As I previously blogged about, I wrote an Annual Review of Anthropology on digital media last year. About a month ago, I found out that anyone can download it thanks to a link provided by the ARA, which we are allowed to put on one institutional web page. So go here (and go to the citation for the link) for those who are interested in a way too short review of some of the ethnographic literature on digital media.
Writing the piece left me many psychological wounds and scars, one of which had to do with the fact that I probably overlooked some folks. I have been left out of review type essays and honestly, it sucks. I tried to be as comprehensive as possible: I chose not to massively whittle down the scope (which was an option) and was able to smuggle in more citations than originally allowed and yet I still cut out 200 citations. But in the end I overlooked some folks as I found out about them too late. If I could go back in time, this is who I would include (well there are others but I have chosen these for now).
So Shaka McGlotten: not only does he have a cool name, he studies some cool stuff like DIY online porn, race, and zombies. He has published a bunch of articles and a book is forthcoming. Check out his work here.
I missed this book Online a Lot of the Time: Ritual, Fetish, and Sign by Ken Hills which looks quite pertinent and a great read.
Jonathan Marshall is an anthropologist in Sydney who has been working on digital stuff for a long while now and recently published Living Cybermind, which covers in detail modes of interacting and communicating in a detailed examination of a mailing list by the name of Cybermind.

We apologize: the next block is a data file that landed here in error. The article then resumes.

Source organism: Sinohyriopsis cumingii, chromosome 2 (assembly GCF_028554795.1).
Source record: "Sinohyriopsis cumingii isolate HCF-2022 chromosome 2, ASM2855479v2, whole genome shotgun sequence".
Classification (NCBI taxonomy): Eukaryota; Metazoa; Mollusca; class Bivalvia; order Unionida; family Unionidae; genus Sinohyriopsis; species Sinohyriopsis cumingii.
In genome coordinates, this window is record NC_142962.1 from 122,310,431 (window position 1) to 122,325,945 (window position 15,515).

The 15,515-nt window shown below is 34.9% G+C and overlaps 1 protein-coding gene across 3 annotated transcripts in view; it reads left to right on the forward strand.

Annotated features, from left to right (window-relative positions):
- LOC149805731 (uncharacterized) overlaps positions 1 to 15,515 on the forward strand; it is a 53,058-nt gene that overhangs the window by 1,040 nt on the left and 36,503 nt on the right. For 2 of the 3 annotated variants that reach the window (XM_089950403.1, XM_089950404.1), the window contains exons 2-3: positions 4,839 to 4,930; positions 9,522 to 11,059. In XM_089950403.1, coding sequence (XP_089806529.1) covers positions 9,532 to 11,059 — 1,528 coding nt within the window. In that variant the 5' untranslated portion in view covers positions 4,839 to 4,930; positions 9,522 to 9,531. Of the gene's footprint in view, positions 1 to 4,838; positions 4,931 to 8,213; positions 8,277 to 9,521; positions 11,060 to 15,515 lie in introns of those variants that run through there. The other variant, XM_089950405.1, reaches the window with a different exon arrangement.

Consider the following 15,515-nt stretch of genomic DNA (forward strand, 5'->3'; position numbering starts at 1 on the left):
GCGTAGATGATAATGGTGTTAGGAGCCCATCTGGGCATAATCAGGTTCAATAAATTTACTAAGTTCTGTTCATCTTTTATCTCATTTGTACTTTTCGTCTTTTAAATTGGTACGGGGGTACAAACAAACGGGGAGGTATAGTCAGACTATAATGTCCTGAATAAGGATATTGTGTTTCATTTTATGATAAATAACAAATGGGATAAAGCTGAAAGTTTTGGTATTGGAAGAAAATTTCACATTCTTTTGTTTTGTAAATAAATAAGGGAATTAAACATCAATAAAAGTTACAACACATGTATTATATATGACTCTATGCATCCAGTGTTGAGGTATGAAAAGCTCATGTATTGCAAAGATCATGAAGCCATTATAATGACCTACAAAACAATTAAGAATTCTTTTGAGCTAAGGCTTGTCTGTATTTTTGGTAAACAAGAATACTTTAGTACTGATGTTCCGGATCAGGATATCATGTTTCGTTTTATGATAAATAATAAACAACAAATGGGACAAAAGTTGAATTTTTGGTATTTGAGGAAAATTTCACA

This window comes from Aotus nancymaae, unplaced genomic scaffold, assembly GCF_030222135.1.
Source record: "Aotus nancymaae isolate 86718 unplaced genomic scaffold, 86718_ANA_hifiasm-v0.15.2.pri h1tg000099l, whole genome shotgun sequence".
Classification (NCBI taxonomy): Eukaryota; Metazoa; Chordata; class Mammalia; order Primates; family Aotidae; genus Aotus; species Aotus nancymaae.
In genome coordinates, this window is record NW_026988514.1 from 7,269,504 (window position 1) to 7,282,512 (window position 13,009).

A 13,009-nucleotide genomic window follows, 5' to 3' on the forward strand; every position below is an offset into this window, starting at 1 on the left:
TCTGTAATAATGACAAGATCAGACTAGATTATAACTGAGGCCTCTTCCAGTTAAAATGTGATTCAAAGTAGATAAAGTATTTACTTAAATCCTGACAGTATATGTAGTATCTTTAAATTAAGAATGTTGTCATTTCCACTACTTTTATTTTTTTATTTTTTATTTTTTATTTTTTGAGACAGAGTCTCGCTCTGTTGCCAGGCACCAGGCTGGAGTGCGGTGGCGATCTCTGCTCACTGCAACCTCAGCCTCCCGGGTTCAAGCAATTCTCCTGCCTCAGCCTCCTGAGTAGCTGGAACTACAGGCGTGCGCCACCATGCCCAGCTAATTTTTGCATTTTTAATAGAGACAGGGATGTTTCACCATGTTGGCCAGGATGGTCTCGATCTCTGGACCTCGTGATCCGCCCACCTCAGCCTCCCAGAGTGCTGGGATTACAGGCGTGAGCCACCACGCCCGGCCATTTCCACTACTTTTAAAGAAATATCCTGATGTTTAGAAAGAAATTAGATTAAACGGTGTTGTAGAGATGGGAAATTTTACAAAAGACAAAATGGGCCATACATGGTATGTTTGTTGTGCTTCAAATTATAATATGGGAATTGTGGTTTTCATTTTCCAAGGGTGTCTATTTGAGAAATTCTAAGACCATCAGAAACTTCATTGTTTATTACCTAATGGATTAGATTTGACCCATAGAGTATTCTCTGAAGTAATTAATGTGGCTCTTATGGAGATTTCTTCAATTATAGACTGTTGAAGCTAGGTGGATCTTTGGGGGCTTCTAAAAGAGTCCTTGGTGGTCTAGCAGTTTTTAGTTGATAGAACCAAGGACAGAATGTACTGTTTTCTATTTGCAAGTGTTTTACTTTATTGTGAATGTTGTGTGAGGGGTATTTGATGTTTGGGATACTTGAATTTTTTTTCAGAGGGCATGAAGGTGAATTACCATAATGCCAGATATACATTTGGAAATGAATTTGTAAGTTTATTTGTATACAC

Although this book is not out yet, it will be soon and looks fascinating: Digital Jesus (great cover). From what I understand, and one of the reasons I want to dive into the book , is because it is so longitudinal, at least when measured in Internet years. Rob Howard has studied Christians online since the days of Usenet to the present and thus this ethnography promises to have some real meat to it.
I am eagerly anticipating the forthcoming book by Beth Coleman . I had a chance to read a chapter recently and it looks fantastic. While in some respects grounded in virtual worlds, it is far more expansive than that topic, addressing a range of issues from desire, experience, emotion and race. Can’t wait.
I cite four dissertations in the ARA mostly because I read them, thought they were great, and material based on the dissertation is en route to being published in some form in the next future. The one dissertation I wish I had read is Jenny Cool’s thesis on cyberorganic.